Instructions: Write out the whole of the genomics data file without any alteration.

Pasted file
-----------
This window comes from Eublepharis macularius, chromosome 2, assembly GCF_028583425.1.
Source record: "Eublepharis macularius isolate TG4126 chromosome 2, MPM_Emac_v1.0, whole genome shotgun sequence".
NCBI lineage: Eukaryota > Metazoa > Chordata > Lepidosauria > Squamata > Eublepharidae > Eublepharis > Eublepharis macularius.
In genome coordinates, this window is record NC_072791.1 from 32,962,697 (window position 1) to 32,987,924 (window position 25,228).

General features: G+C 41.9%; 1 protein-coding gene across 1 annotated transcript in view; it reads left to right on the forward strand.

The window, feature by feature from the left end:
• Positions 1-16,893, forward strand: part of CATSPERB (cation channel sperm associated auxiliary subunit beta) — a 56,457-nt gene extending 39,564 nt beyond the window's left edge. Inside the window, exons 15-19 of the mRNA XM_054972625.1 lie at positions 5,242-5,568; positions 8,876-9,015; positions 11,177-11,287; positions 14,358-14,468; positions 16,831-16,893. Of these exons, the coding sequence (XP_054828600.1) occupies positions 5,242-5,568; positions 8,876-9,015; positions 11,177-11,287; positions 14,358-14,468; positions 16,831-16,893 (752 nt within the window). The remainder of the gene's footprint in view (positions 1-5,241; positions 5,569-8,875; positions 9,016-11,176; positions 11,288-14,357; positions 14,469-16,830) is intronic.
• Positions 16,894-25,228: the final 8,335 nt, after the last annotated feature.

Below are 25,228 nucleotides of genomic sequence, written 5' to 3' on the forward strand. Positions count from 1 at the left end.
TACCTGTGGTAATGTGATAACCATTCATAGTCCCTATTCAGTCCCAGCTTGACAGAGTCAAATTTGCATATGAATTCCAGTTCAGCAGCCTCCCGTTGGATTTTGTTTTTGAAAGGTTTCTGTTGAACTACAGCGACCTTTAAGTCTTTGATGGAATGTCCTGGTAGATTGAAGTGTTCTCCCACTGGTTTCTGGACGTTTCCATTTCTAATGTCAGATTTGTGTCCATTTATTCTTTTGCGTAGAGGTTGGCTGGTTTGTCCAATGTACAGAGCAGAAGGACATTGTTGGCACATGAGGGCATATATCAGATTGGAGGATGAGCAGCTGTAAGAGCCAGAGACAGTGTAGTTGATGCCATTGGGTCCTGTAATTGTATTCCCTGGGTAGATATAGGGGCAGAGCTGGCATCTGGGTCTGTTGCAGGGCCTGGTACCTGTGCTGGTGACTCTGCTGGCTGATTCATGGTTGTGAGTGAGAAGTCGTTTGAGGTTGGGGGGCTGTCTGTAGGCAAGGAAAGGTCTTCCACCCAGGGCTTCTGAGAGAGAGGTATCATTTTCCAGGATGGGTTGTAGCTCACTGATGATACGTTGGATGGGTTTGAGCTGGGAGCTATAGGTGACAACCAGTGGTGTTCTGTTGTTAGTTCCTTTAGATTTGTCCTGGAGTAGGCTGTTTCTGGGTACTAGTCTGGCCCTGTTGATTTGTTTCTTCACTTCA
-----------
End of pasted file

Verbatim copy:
This window comes from Eublepharis macularius, chromosome 2, assembly GCF_028583425.1.
Source record: "Eublepharis macularius isolate TG4126 chromosome 2, MPM_Emac_v1.0, whole genome shotgun sequence".
NCBI lineage: Eukaryota > Metazoa > Chordata > Lepidosauria > Squamata > Eublepharidae > Eublepharis > Eublepharis macularius.
In genome coordinates, this window is record NC_072791.1 from 32,962,697 (window position 1) to 32,987,924 (window position 25,228).

General features: G+C 41.9%; 1 protein-coding gene across 1 annotated transcript in view; it reads left to right on the forward strand.

The window, feature by feature from the left end:
• Positions 1-16,893, forward strand: part of CATSPERB (cation channel sperm associated auxiliary subunit beta) — a 56,457-nt gene extending 39,564 nt beyond the window's left edge. Inside the window, exons 15-19 of the mRNA XM_054972625.1 lie at positions 5,242-5,568; positions 8,876-9,015; positions 11,177-11,287; positions 14,358-14,468; positions 16,831-16,893. Of these exons, the coding sequence (XP_054828600.1) occupies positions 5,242-5,568; positions 8,876-9,015; positions 11,177-11,287; positions 14,358-14,468; positions 16,831-16,893 (752 nt within the window). The remainder of the gene's footprint in view (positions 1-5,241; positions 5,569-8,875; positions 9,016-11,176; positions 11,288-14,357; positions 14,469-16,830) is intronic.
• Positions 16,894-25,228: the final 8,335 nt, after the last annotated feature.

Below are 25,228 nucleotides of genomic sequence, written 5' to 3' on the forward strand. Positions count from 1 at the left end.
TACCTGTGGTAATGTGATAACCATTCATAGTCCCTATTCAGTCCCAGCTTGACAGAGTCAAATTTGCATATGAATTCCAGTTCAGCAGCCTCCCGTTGGATTTTGTTTTTGAAAGGTTTCTGTTGAACTACAGCGACCTTTAAGTCTTTGATGGAATGTCCTGGTAGATTGAAGTGTTCTCCCACTGGTTTCTGGACGTTTCCATTTCTAATGTCAGATTTGTGTCCATTTATTCTTTTGCGTAGAGGTTGGCTGGTTTGTCCAATGTACAGAGCAGAAGGACATTGTTGGCACATGAGGGCATATATCAGATTGGAGGATGAGCAGCTGTAAGAGCCAGAGACAGTGTAGTTGATGCCATTGGGTCCTGTAATTGTATTCCCTGGGTAGATATAGGGGCAGAGCTGGCATCTGGGTCTGTTGCAGGGCCTGGTACCTGTGCTGGTGACTCTGCTGGCTGATTCATGGTTGTGAGTGAGAAGTCGTTTGAGGTTGGGGGGCTGTCTGTAGGCAAGGAAAGGTCTTCCACCCAGGGCTTCTGAGAGAGAGGTATCATTTTCCAGGATGGGTTGTAGCTCACTGATGATACGTTGGATGGGTTTGAGCTGGGAGCTATAGGTGACAACCAGTGGTGTTCTGTTGTTAGTTCCTTTAGATTTGTCCTGGAGTAGGCTGTTTCTGGGTACTAGTCTGGCCCTGTTGATTTGTTTCTTCACTTCA